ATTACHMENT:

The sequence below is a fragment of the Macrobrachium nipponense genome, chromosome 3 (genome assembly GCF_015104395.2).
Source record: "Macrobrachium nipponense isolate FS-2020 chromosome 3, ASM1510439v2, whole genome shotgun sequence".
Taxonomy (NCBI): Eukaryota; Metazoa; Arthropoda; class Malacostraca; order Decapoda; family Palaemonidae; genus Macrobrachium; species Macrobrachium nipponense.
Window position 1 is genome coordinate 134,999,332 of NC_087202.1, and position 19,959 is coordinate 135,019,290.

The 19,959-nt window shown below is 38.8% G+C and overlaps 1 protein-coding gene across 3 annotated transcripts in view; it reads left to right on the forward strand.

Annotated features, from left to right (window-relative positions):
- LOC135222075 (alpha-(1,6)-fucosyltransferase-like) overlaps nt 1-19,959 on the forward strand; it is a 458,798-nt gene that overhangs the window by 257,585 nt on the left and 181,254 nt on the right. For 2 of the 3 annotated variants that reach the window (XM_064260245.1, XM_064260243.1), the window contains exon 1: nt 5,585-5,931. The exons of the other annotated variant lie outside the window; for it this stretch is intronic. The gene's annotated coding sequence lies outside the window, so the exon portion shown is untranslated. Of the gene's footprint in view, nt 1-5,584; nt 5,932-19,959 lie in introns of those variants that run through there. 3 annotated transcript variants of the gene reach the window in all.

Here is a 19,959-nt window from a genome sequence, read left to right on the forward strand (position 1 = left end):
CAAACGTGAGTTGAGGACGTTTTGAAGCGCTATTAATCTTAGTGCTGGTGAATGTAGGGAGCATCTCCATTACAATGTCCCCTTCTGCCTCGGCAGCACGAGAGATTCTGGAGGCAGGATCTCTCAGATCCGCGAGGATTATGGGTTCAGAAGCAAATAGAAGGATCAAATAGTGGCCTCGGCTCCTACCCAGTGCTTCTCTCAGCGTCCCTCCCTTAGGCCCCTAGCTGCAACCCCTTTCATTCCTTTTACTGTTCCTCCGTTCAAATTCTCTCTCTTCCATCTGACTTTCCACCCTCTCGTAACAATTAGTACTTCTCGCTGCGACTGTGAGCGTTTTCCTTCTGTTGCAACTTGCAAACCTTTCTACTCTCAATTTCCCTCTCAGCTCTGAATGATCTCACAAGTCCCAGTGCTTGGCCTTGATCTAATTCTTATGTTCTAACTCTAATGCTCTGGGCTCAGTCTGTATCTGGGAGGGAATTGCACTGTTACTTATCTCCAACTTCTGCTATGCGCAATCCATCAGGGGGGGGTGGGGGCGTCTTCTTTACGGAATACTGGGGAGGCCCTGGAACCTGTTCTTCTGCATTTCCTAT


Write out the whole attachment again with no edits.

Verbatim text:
The sequence below is a fragment of the Macrobrachium nipponense genome, chromosome 3 (genome assembly GCF_015104395.2).
Source record: "Macrobrachium nipponense isolate FS-2020 chromosome 3, ASM1510439v2, whole genome shotgun sequence".
Taxonomy (NCBI): Eukaryota; Metazoa; Arthropoda; class Malacostraca; order Decapoda; family Palaemonidae; genus Macrobrachium; species Macrobrachium nipponense.
Window position 1 is genome coordinate 134,999,332 of NC_087202.1, and position 19,959 is coordinate 135,019,290.

The 19,959-nt window shown below is 38.8% G+C and overlaps 1 protein-coding gene across 3 annotated transcripts in view; it reads left to right on the forward strand.

Annotated features, from left to right (window-relative positions):
- LOC135222075 (alpha-(1,6)-fucosyltransferase-like) overlaps nt 1-19,959 on the forward strand; it is a 458,798-nt gene that overhangs the window by 257,585 nt on the left and 181,254 nt on the right. For 2 of the 3 annotated variants that reach the window (XM_064260245.1, XM_064260243.1), the window contains exon 1: nt 5,585-5,931. The exons of the other annotated variant lie outside the window; for it this stretch is intronic. The gene's annotated coding sequence lies outside the window, so the exon portion shown is untranslated. Of the gene's footprint in view, nt 1-5,584; nt 5,932-19,959 lie in introns of those variants that run through there. 3 annotated transcript variants of the gene reach the window in all.

Here is a 19,959-nt window from a genome sequence, read left to right on the forward strand (position 1 = left end):
CAAACGTGAGTTGAGGACGTTTTGAAGCGCTATTAATCTTAGTGCTGGTGAATGTAGGGAGCATCTCCATTACAATGTCCCCTTCTGCCTCGGCAGCACGAGAGATTCTGGAGGCAGGATCTCTCAGATCCGCGAGGATTATGGGTTCAGAAGCAAATAGAAGGATCAAATAGTGGCCTCGGCTCCTACCCAGTGCTTCTCTCAGCGTCCCTCCCTTAGGCCCCTAGCTGCAACCCCTTTCATTCCTTTTACTGTTCCTCCGTTCAAATTCTCTCTCTTCCATCTGACTTTCCACCCTCTCGTAACAATTAGTACTTCTCGCTGCGACTGTGAGCGTTTTCCTTCTGTTGCAACTTGCAAACCTTTCTACTCTCAATTTCCCTCTCAGCTCTGAATGATCTCACAAGTCCCAGTGCTTGGCCTTGATCTAATTCTTATGTTCTAACTCTAATGCTCTGGGCTCAGTCTGTATCTGGGAGGGAATTGCACTGTTACTTATCTCCAACTTCTGCTATGCGCAATCCATCAGGGGGGGGTGGGGGCGTCTTCTTTACGGAATACTGGGGAGGCCCTGGAACCTGTTCTTCTGCATTTCCTAT